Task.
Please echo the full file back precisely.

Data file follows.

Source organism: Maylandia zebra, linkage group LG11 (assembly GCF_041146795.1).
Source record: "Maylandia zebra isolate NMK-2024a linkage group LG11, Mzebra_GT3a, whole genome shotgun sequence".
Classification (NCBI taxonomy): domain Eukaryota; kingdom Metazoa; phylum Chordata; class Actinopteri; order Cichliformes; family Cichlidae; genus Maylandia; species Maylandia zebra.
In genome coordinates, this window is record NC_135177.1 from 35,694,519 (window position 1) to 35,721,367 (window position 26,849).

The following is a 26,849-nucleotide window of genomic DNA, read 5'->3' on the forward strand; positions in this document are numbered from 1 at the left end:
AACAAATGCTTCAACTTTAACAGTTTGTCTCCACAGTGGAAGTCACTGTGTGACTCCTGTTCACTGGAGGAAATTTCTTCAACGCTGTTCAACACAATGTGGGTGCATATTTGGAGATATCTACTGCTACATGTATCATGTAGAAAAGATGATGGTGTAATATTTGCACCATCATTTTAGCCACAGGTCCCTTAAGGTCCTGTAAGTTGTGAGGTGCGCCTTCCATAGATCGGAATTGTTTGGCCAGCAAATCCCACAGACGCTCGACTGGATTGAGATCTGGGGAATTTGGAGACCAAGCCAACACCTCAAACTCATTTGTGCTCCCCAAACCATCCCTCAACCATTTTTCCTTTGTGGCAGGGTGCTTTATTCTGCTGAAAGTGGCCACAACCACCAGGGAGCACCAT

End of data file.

Source organism: Maylandia zebra, linkage group LG11 (assembly GCF_041146795.1).
Source record: "Maylandia zebra isolate NMK-2024a linkage group LG11, Mzebra_GT3a, whole genome shotgun sequence".
Classification (NCBI taxonomy): domain Eukaryota; kingdom Metazoa; phylum Chordata; class Actinopteri; order Cichliformes; family Cichlidae; genus Maylandia; species Maylandia zebra.
In genome coordinates, this window is record NC_135177.1 from 35,694,519 (window position 1) to 35,721,367 (window position 26,849).

The following is a 26,849-nucleotide window of genomic DNA, read 5'->3' on the forward strand; positions in this document are numbered from 1 at the left end:
AACAAATGCTTCAACTTTAACAGTTTGTCTCCACAGTGGAAGTCACTGTGTGACTCCTGTTCACTGGAGGAAATTTCTTCAACGCTGTTCAACACAATGTGGGTGCATATTTGGAGATATCTACTGCTACATGTATCATGTAGAAAAGATGATGGTGTAATATTTGCACCATCATTTTAGCCACAGGTCCCTTAAGGTCCTGTAAGTTGTGAGGTGCGCCTTCCATAGATCGGAATTGTTTGGCCAGCAAATCCCACAGACGCTCGACTGGATTGAGATCTGGGGAATTTGGAGACCAAGCCAACACCTCAAACTCATTTGTGCTCCCCAAACCATCCCTCAACCATTTTTCCTTTGTGGCAGGGTGCTTTATTCTGCTGAAAGTGGCCACAACCACCAGGGAGCACCAT